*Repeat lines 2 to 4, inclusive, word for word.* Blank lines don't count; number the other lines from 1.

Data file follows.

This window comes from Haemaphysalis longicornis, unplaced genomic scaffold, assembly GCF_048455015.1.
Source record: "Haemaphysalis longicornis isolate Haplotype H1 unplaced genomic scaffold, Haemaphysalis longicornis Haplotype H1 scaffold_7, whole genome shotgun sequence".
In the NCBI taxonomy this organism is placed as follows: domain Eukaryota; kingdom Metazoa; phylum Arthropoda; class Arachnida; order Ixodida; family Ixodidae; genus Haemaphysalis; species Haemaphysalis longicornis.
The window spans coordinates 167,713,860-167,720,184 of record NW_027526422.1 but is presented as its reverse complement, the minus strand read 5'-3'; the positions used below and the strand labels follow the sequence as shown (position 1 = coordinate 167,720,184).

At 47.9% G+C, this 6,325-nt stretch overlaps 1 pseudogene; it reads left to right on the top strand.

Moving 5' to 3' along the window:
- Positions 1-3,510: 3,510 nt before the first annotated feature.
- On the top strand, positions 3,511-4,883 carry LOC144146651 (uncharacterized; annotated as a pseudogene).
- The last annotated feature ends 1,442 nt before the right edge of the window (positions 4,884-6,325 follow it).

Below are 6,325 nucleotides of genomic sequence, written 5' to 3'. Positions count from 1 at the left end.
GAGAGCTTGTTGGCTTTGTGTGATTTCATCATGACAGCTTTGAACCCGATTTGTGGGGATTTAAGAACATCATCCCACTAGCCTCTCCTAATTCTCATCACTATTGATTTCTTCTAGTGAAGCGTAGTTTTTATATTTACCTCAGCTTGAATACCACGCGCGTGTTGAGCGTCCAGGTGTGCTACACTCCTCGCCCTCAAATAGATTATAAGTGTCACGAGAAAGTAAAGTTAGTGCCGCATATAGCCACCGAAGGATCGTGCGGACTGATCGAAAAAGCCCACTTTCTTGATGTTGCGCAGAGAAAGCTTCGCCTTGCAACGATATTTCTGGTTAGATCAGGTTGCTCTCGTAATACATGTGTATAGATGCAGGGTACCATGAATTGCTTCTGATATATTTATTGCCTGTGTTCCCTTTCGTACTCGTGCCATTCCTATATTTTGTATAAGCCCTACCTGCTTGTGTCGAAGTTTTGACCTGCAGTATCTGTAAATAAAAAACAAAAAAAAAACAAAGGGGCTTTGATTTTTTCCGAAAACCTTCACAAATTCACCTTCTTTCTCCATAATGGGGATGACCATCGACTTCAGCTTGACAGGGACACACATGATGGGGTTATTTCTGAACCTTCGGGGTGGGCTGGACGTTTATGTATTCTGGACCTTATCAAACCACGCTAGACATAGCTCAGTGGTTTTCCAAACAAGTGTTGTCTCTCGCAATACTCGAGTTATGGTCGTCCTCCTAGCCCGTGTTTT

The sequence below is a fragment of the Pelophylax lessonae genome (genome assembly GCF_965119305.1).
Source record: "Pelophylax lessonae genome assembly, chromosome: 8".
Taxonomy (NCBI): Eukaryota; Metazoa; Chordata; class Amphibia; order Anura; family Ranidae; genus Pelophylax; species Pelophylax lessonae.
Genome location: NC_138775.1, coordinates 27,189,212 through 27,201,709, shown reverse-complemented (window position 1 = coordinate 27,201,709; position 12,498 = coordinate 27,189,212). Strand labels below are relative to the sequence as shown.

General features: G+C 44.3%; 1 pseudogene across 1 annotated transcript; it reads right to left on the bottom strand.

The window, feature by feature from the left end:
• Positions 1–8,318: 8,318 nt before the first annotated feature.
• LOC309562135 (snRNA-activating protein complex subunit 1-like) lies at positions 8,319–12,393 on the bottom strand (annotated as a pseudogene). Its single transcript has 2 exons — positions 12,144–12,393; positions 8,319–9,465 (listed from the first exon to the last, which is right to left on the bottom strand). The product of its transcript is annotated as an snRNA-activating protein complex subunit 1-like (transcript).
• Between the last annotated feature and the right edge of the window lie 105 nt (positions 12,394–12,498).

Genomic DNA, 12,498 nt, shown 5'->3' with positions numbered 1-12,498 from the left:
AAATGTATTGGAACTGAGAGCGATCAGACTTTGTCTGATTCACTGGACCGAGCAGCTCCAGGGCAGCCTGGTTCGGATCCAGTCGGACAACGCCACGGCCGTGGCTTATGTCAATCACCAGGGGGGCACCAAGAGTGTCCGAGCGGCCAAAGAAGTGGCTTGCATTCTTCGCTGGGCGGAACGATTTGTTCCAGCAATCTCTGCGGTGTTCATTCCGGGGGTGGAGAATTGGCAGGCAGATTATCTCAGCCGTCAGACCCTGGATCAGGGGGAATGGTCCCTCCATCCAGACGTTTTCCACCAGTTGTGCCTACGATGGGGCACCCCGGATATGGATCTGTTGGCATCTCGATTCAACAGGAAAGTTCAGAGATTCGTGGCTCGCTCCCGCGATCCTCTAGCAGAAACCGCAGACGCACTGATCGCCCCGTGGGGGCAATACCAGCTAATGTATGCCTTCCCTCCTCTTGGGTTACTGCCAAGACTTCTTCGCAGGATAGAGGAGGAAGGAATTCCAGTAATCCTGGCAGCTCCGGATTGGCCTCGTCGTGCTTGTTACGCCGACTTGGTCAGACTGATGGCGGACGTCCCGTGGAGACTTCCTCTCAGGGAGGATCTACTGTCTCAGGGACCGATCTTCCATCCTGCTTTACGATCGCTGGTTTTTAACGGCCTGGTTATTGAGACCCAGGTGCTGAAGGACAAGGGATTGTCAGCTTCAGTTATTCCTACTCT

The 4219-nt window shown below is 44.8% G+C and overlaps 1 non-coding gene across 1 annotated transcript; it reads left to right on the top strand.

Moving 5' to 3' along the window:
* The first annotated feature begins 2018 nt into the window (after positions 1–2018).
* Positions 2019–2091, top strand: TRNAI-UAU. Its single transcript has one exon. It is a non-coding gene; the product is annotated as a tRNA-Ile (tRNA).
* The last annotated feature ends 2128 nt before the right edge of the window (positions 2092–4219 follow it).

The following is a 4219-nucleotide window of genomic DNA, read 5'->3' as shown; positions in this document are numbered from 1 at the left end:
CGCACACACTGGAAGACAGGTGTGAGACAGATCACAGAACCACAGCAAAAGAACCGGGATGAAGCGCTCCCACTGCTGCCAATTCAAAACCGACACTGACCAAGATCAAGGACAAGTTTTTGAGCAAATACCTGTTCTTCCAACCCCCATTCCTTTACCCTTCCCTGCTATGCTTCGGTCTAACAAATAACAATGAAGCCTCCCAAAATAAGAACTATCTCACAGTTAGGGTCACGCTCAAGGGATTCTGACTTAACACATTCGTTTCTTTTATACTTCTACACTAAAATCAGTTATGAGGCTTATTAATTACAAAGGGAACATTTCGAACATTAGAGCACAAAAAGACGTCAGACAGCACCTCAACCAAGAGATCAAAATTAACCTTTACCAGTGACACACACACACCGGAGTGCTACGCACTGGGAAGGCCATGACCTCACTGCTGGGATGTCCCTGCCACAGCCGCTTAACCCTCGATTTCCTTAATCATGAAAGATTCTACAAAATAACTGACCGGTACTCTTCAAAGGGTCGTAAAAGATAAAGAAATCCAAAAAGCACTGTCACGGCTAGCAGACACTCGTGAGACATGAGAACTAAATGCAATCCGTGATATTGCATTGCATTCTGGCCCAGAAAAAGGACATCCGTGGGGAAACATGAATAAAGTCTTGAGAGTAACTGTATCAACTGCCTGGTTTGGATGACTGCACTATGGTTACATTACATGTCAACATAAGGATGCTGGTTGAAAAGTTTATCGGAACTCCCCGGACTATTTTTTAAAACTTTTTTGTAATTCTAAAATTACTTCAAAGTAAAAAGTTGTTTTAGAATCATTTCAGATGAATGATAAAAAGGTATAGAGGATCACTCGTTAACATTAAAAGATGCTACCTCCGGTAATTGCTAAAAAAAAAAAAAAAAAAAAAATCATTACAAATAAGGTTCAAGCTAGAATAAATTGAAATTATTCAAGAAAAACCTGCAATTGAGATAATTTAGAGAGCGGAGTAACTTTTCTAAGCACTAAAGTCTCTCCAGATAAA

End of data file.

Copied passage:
Source record: "Haemaphysalis longicornis isolate Haplotype H1 unplaced genomic scaffold, Haemaphysalis longicornis Haplotype H1 scaffold_7, whole genome shotgun sequence".
In the NCBI taxonomy this organism is placed as follows: domain Eukaryota; kingdom Metazoa; phylum Arthropoda; class Arachnida; order Ixodida; family Ixodidae; genus Haemaphysalis; species Haemaphysalis longicornis.
The window spans coordinates 167,713,860-167,720,184 of record NW_027526422.1 but is presented as its reverse complement, the minus strand read 5'-3'; the positions used below and the strand labels follow the sequence as shown (position 1 = coordinate 167,720,184).